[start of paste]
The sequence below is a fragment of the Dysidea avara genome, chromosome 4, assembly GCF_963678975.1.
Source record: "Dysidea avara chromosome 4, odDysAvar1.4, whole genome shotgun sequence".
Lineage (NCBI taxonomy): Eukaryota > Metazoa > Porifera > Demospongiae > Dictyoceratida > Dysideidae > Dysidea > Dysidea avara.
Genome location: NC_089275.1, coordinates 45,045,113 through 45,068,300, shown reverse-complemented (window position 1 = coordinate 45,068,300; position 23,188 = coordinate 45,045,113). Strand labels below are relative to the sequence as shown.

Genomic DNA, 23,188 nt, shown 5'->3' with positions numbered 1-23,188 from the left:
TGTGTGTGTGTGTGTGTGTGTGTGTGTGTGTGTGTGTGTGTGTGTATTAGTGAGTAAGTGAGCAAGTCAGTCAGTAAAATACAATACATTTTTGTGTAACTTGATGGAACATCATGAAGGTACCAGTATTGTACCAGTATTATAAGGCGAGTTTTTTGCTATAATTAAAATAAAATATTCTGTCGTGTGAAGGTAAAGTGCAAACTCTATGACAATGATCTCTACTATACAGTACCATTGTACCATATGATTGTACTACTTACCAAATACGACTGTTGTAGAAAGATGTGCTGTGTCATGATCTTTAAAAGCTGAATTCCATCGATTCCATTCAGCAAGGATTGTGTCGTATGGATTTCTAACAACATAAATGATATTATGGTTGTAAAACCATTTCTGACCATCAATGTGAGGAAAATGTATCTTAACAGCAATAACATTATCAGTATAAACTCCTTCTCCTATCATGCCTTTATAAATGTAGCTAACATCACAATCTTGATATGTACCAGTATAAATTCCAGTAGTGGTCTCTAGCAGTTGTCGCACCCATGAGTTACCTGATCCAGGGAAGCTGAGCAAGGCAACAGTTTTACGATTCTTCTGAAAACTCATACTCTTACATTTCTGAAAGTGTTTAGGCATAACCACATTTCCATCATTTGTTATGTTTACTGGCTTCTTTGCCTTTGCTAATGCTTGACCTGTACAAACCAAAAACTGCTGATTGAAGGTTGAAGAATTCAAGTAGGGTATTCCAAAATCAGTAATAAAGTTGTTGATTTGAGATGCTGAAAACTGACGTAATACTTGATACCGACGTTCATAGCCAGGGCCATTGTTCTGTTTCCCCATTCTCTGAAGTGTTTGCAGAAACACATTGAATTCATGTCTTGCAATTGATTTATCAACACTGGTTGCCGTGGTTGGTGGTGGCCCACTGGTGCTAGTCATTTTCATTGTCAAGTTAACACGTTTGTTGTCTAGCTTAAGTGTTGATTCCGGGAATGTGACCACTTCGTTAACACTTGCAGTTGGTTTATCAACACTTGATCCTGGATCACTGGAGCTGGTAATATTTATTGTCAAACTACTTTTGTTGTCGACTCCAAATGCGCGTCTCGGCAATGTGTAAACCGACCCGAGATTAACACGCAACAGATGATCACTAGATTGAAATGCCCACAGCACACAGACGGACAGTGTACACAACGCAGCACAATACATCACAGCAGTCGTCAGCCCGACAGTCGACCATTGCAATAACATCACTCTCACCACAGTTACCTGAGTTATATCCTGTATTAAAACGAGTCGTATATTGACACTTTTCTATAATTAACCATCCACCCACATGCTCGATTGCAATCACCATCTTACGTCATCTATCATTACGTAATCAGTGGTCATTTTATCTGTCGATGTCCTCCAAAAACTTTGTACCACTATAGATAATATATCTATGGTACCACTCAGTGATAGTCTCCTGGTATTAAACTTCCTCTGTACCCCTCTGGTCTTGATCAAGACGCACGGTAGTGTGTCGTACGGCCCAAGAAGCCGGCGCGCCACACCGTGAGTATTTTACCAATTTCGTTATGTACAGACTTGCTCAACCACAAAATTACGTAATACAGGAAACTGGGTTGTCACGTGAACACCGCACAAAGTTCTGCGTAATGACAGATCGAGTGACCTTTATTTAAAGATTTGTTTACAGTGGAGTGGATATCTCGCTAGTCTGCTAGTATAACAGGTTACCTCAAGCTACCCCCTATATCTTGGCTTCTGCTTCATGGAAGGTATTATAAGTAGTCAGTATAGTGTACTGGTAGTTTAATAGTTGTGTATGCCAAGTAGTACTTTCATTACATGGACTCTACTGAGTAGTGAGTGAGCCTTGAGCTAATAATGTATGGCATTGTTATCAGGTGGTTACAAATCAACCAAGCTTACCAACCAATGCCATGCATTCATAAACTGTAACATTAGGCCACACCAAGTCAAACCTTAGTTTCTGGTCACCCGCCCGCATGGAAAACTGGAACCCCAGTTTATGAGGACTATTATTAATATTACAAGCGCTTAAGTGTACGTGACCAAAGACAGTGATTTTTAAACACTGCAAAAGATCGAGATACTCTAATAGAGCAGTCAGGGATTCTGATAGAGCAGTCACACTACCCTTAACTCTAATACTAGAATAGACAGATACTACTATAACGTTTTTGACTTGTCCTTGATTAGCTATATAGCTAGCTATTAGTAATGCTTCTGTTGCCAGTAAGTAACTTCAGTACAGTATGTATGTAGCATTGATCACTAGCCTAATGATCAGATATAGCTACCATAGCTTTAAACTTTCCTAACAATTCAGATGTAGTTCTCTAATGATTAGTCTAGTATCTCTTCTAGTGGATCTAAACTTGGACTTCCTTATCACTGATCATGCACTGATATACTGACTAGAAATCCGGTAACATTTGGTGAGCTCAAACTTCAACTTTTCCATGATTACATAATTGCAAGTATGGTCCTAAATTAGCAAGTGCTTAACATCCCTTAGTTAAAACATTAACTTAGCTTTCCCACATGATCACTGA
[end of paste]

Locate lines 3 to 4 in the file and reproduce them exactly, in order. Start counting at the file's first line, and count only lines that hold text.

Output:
Lineage (NCBI taxonomy): Eukaryota > Metazoa > Porifera > Demospongiae > Dictyoceratida > Dysideidae > Dysidea > Dysidea avara.
Genome location: NC_089275.1, coordinates 45,045,113 through 45,068,300, shown reverse-complemented (window position 1 = coordinate 45,068,300; position 23,188 = coordinate 45,045,113). Strand labels below are relative to the sequence as shown.